She was married at the age of sixteen with her mother’s consent. Her father was a cruel and harsh man, and to protect the daughter, a marriage license was quickly obtained. Soon she was married to a young man seven years older, whom she had been seeing twice a week for the last year with her father’s consent.
The situation had erupted when the daughter had asked the father if she might now see the young man three times a week. This had made the father very angry, and he had whipped her mercilessly. After the dad left the house, the girl went over to her boyfriend’s. When the boy’s mother saw the girl, she was broken-hearted and sought a solution. Together they went to the girl’s mother, who soon consented to signing the marriage license for the daughter.
Through a dear older woman, she came to know Jesus as Lord and Savior at the age of nineteen, and she is a beautiful testimony of God’s faithful work in the human heart. I detected no bitterness or anger as she spoke of her father, but a sweet and tender heart. Truly, it is amazing how the love of Christ Jesus can change a person.
One would think that to have been married fifty-three years it must have been a beautiful, storybook kind of marriage. Yes, one might think that, but instead it was a dramatic testimony of God’s grace. The good man of twenty-three who rescued her from a terrible home situation brought her into a new set of undesirable circumstances. Her knight in shining armor was to become an alcoholic and a gambler. He then shared with her the multitude of difficulties that go with those addictions.
She gives credit to the Lord Jesus for sustaining her through those fifty-three years of marriage. Does she harbor bitterness toward her husband? No. She says, “He loved me.” Many times she repeated, “He loved me.” Even with such a hard life, by God’s grace, she chose to look back on her husband’s love instead of the injustice that she received through the years.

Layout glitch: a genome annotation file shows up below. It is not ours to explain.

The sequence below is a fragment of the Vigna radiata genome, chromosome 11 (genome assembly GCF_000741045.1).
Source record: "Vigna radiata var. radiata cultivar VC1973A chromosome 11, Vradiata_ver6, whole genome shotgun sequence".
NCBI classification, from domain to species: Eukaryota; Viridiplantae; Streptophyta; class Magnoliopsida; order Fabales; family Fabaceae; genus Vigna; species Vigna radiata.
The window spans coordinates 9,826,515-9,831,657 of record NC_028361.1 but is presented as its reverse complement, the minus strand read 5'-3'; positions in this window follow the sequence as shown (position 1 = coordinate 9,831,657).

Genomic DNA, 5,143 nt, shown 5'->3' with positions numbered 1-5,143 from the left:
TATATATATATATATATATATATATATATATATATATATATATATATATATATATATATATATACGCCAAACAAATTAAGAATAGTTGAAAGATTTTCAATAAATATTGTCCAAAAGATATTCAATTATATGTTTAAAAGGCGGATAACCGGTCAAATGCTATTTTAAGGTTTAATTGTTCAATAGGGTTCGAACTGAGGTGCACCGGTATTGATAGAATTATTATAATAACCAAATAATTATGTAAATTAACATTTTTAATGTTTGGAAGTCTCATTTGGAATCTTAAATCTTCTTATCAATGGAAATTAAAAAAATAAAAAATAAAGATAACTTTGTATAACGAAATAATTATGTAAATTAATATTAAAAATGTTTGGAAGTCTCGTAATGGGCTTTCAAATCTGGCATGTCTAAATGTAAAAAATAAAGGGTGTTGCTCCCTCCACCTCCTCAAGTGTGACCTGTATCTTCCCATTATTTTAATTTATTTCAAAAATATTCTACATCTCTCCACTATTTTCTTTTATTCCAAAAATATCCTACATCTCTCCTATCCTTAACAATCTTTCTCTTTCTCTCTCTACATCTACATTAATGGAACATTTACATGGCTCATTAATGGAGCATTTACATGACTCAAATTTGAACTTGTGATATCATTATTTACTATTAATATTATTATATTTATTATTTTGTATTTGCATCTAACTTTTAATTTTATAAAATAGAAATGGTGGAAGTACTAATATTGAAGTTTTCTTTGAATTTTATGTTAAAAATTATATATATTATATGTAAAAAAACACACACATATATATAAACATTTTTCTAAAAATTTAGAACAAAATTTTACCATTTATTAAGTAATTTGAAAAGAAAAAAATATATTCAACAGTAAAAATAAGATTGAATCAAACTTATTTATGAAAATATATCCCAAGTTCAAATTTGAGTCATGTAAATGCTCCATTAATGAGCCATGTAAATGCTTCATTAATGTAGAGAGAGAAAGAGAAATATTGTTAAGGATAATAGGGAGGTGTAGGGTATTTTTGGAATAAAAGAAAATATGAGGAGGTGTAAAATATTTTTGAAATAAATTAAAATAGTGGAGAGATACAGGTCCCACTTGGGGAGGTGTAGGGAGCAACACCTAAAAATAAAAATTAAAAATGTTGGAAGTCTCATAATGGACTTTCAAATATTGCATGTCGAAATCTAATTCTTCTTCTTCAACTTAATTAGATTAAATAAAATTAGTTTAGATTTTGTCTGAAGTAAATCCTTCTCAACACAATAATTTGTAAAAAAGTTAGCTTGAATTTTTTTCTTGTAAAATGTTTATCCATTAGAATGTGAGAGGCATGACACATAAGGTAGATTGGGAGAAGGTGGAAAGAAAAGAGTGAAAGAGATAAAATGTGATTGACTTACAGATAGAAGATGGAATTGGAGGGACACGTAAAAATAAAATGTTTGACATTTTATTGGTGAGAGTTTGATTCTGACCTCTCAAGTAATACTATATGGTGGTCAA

As a lost man, her husband could not love her as Christ has called husbands to love their wives. “Husbands, love your wives, even as Christ also loved the church, and gave himself for it” (Ephesians 5:25). Brothers, do we love our wives? Not “do we provide for them,” but do we love them? When they think of us, do they think of our love for them? Do our wives find comfort in knowing we love them? Do we love them not just in word but in deed? To love our wives as Christ loved the church is not just a nice saying, it is a command of God through the Holy Spirit.
Here is a secondary thought for us to consider. What appetites are we creating in our children? This woman’s husband of fifty-three years became an alcoholic and a gambler largely due to his well-meaning mother. She felt it was special for her family to have some home-brew always available. That she did, and her son developed a real taste for alcohol as he grew up. I said “largely due” because we are all individually accountable to God for the sin in our life. Others may place a stumbling block in our path, but we are still responsible and will be judged accordingly.
The well-meaning mom also wanted her family to spend time together in the evenings, so they began playing cards together. They never played for money, not even pennies, but they used matches and toothpicks. After years of playing cards in the home, he was hooked as a youth and became a serious gambler as an adult.
A brother in Christ once shared with me how his mother taught him to play penny-pat when he was young, and that gave him a hunger for gambling. Even though his mother was well-intentioned and wanted to spend some time with her son, in reality what she did was to give him the appetite for gambling. Therefore, he was addicted to it even at middle-school age.
Brothers, what sort of appetites are we creating in our children? Whether it is a part of our lives that they observe, something we allow in their lives, the gifts that we give, or something we encourage them to do, they will readily develop appetites. “I speak that which I have seen with my Father: and ye do that which ye have seen with your father” (John 8:38). “Then said he unto the disciples, It is impossible but that offences will come: but woe unto him, through whom they come! It were better for him that a millstone were hanged about his neck, and he cast into the sea, than that he should offend one of these little ones” (Luke 17:1-2).
May we evaluate our lives and what we encourage in the lives of our children for the fruit it will produce in them. I’m amazed how occasionally I will see a child doing something they shouldn’t, and when I correct them, they will say, “But you saw me doing this before and didn’t say anything.” Since they weren’t corrected previously, they took that as approval to do it again, when in fact we might not have really noticed what was going on.
Men, may our hearts be turned toward our family. May we love our wives sincerely with great honor and respect. May we guard the hearts of our children and be ever so careful of what appetites we introduce in their lives. As we love Jesus Christ and obey Him in all that He calls us to, our family will be drawn to Christ as well, and He will be glorified.